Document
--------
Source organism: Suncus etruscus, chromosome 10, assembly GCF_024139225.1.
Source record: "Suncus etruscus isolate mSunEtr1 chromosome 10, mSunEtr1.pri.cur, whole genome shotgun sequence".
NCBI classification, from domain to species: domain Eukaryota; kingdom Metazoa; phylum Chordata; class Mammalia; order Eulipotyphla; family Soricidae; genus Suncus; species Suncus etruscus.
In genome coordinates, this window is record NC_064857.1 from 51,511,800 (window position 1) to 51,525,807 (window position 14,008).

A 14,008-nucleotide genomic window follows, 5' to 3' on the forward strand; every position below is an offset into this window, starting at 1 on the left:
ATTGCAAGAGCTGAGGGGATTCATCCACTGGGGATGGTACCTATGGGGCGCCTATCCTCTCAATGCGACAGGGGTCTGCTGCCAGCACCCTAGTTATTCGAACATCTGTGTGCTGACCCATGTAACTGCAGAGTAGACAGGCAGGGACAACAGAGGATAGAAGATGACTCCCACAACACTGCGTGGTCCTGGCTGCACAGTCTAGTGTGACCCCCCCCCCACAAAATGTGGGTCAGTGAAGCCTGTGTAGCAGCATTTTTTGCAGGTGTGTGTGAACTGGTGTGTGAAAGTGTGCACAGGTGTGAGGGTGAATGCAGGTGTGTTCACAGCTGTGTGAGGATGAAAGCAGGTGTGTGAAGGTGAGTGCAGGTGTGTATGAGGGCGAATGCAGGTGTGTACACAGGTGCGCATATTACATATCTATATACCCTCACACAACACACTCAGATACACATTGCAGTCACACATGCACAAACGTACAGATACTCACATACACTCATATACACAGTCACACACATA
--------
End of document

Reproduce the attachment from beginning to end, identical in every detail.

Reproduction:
Source organism: Suncus etruscus, chromosome 10, assembly GCF_024139225.1.
Source record: "Suncus etruscus isolate mSunEtr1 chromosome 10, mSunEtr1.pri.cur, whole genome shotgun sequence".
NCBI classification, from domain to species: domain Eukaryota; kingdom Metazoa; phylum Chordata; class Mammalia; order Eulipotyphla; family Soricidae; genus Suncus; species Suncus etruscus.
In genome coordinates, this window is record NC_064857.1 from 51,511,800 (window position 1) to 51,525,807 (window position 14,008).

A 14,008-nucleotide genomic window follows, 5' to 3' on the forward strand; every position below is an offset into this window, starting at 1 on the left:
ATTGCAAGAGCTGAGGGGATTCATCCACTGGGGATGGTACCTATGGGGCGCCTATCCTCTCAATGCGACAGGGGTCTGCTGCCAGCACCCTAGTTATTCGAACATCTGTGTGCTGACCCATGTAACTGCAGAGTAGACAGGCAGGGACAACAGAGGATAGAAGATGACTCCCACAACACTGCGTGGTCCTGGCTGCACAGTCTAGTGTGACCCCCCCCCCACAAAATGTGGGTCAGTGAAGCCTGTGTAGCAGCATTTTTTGCAGGTGTGTGTGAACTGGTGTGTGAAAGTGTGCACAGGTGTGAGGGTGAATGCAGGTGTGTTCACAGCTGTGTGAGGATGAAAGCAGGTGTGTGAAGGTGAGTGCAGGTGTGTATGAGGGCGAATGCAGGTGTGTACACAGGTGCGCATATTACATATCTATATACCCTCACACAACACACTCAGATACACATTGCAGTCACACATGCACAAACGTACAGATACTCACATACACTCATATACACAGTCACACACATA